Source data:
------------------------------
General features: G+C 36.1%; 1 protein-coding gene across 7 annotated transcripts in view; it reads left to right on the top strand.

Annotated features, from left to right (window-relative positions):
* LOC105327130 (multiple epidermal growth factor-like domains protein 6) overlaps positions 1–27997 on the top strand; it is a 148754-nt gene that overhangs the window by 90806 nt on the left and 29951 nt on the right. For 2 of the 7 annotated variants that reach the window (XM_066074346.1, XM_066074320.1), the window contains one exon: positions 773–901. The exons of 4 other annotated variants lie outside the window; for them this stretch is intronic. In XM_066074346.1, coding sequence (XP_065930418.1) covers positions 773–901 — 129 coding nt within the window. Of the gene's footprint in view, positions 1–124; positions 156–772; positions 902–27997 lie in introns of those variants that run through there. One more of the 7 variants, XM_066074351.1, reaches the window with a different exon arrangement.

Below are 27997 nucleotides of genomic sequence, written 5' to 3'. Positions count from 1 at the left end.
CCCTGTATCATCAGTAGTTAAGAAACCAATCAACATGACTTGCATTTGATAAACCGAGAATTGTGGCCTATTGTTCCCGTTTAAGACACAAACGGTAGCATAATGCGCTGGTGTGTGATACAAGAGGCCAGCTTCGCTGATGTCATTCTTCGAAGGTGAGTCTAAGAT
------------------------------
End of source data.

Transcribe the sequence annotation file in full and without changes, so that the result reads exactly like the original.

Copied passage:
General features: G+C 36.1%; 1 protein-coding gene across 7 annotated transcripts in view; it reads left to right on the top strand.

Annotated features, from left to right (window-relative positions):
* LOC105327130 (multiple epidermal growth factor-like domains protein 6) overlaps positions 1–27997 on the top strand; it is a 148754-nt gene that overhangs the window by 90806 nt on the left and 29951 nt on the right. For 2 of the 7 annotated variants that reach the window (XM_066074346.1, XM_066074320.1), the window contains one exon: positions 773–901. The exons of 4 other annotated variants lie outside the window; for them this stretch is intronic. In XM_066074346.1, coding sequence (XP_065930418.1) covers positions 773–901 — 129 coding nt within the window. Of the gene's footprint in view, positions 1–124; positions 156–772; positions 902–27997 lie in introns of those variants that run through there. One more of the 7 variants, XM_066074351.1, reaches the window with a different exon arrangement.

Below are 27997 nucleotides of genomic sequence, written 5' to 3'. Positions count from 1 at the left end.
CCCTGTATCATCAGTAGTTAAGAAACCAATCAACATGACTTGCATTTGATAAACCGAGAATTGTGGCCTATTGTTCCCGTTTAAGACACAAACGGTAGCATAATGCGCTGGTGTGTGATACAAGAGGCCAGCTTCGCTGATGTCATTCTTCGAAGGTGAGTCTAAGAT